Notebook: Frontcourt minutes up for grabs in exhibition opener

Andrew Kahn
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Michigan will take the court tomorrow against another team, in front of fans, for the first time in 33 weeks. The Wolverines will face the Armstrong State Pirates, who are making the trip from Savannah, Georgia, in an exhibition game at Crisler Center (7:00 p.m. ET; BTN Plus).

John Beilein, more so than in past years, thinks Michigan needs to be playing at a high level in November. Two tough opponents in New York, plus South Carolina and Virginia Tech, appear on the schedule this month. It doesn’t get any easier after that. Beilein feels the schedule is the “most challenging” the program has had since he arrived in Ann Arbor.

The battle inside

It’s been a topic throughout the offseason, and we’ll get our first glimpse at the allocation of minutes in the frontcourt. Beilein said both Moritz Wagner and Mark Donnal have had some really good days in practice. Wagner has more skill and is a better shooter and that’s why he has a slight edge right now over Donnal, the superior defender and rebounder. “As far as who is going to play most, it will depend on what we need most in that (particular) game.”

As for the freshmen, Beilein praised Jon Teske’s basketball acumen. He’s been picking up things quickly in practice and has a high skill level for a 7-footer. Austin Davis is the best rebounder on the team, according to the coach. “If he can get near a ball, it’s his.” The game is still moving too quickly for both youngsters, which is to be expected for 80 percent of freshmen.

Ideally, Beilein would prefer a player with Wagner’s offensive skill and Davis’ rebounding prowess. Time will tell if he can mold someone on this roster into that perfect combination.

It should also be noted that freshmen, unlike other players, can appear in an exhibition game without it affecting their redshirt status.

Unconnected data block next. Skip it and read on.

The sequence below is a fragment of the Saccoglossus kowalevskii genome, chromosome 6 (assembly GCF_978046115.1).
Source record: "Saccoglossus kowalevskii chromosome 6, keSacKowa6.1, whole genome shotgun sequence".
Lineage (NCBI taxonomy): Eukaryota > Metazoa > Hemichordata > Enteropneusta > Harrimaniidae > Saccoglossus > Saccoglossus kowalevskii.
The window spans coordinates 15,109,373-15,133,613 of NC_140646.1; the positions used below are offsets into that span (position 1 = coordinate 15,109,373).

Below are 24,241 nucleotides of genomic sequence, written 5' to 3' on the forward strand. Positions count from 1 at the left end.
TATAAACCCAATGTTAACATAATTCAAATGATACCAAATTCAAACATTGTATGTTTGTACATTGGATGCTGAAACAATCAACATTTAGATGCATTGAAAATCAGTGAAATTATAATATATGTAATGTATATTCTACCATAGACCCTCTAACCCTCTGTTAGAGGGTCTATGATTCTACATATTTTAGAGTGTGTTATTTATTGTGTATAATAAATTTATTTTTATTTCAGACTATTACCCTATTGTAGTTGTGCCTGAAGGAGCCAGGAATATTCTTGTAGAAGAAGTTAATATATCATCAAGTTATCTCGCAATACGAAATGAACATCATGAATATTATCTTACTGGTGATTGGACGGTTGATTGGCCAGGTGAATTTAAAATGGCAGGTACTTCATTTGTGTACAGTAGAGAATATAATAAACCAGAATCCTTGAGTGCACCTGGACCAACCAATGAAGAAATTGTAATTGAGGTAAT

The run-n-gun Wolverines?

Beilein wants to see his team run tomorrow to get easy baskets and not just jog down the court looking for an early three.

“If you’ve watched our team over the years, it was a bust-out program where if Nik (Stauskas) or Caris (LeVert) got a rebound, the point guards needed to fill a lane. But guys play all summer and it doesn’t happen—Derrick (Walton) and X (Xavier Simpson) look for the ball and you’ve lost a lane. We don’t want to outlet if a skill player gets the rebound. Getting those guys to run a lane has been difficult. But you can’t win playing just half-court offense.”

Last season, of the 351 Division I programs, only 49 played at a slower pace than Michigan (as measured by KenPom’s adjusted metrics). Their average offensive possession length was longer than all but 43 teams. So this would definitely be a shift in gears. But if athletic players like Muhammad-Ali Abdur-Rahkman and D.J. Wilson can run the floor at top speed, Michigan can be dangerous and fun to watch.

Defensively, look for Michigan to create more turnovers this season.

“We don’t want guys being sloppy and going for steals they can’t get. At the same time, we have to dictate a little more what the other offense does by slowly sliding into their comfort areas.”

Michigan’s defense ranked 188th in turnover percentage last year, forcing giveaways on just 17.9% of opponent possessions (they upped that number a bit in conference games and finished ninth).

Michigan will be more aggressive defensively, mostly thanks to the addition of assistant coach Billy Donlon, and won’t mind fouling more if it means giving up fewer easy baskets. This would be the biggest philosophical change of all. Only eight teams in the country had a lower foul rate than Michigan last year, which is typical for Beilein’s teams.

Praise for D.J.

Beilein was asked a lot about redshirt sophomore DJ Wilson and he had no problem talking about his versatile forward. After missing most of his freshman year because of injury and not quite meeting expectations last season, Wilson is primed for a breakout year.

The 6-foot-10 Wilson, who “didn’t get a rebound ever in practice when he came here,” according to Beilein, is now snagging boards in traffic.

“Don’t confuse him with Dennis Rodman, but he’ll stick his nose in there like you haven’t seen before. If we can rebound and defend out of that four position, it will be huge for us. At this point, we think he’ll play significant minutes in every game.”

The difference for Wilson heading into this season is that he’s gotten stronger and figured out how to use his body better.

“Then I had to change my mindset and become a little more aggressive,” Wilson said this afternoon. Donlon is aggressive and loud in practice, and the players feed off his energy. “I realized the team needs [aggressive rebounding],” Wilson said. “We’re lacking in that area so I need to step up and I believe I have.”

  • Wayman Britt

    Nice first article Andrew. All this talk of Wilson being aggressive and rebounding in traffic is very encouraging. He hasn’t shown it in games so far, so looking forward to see it on the court this year.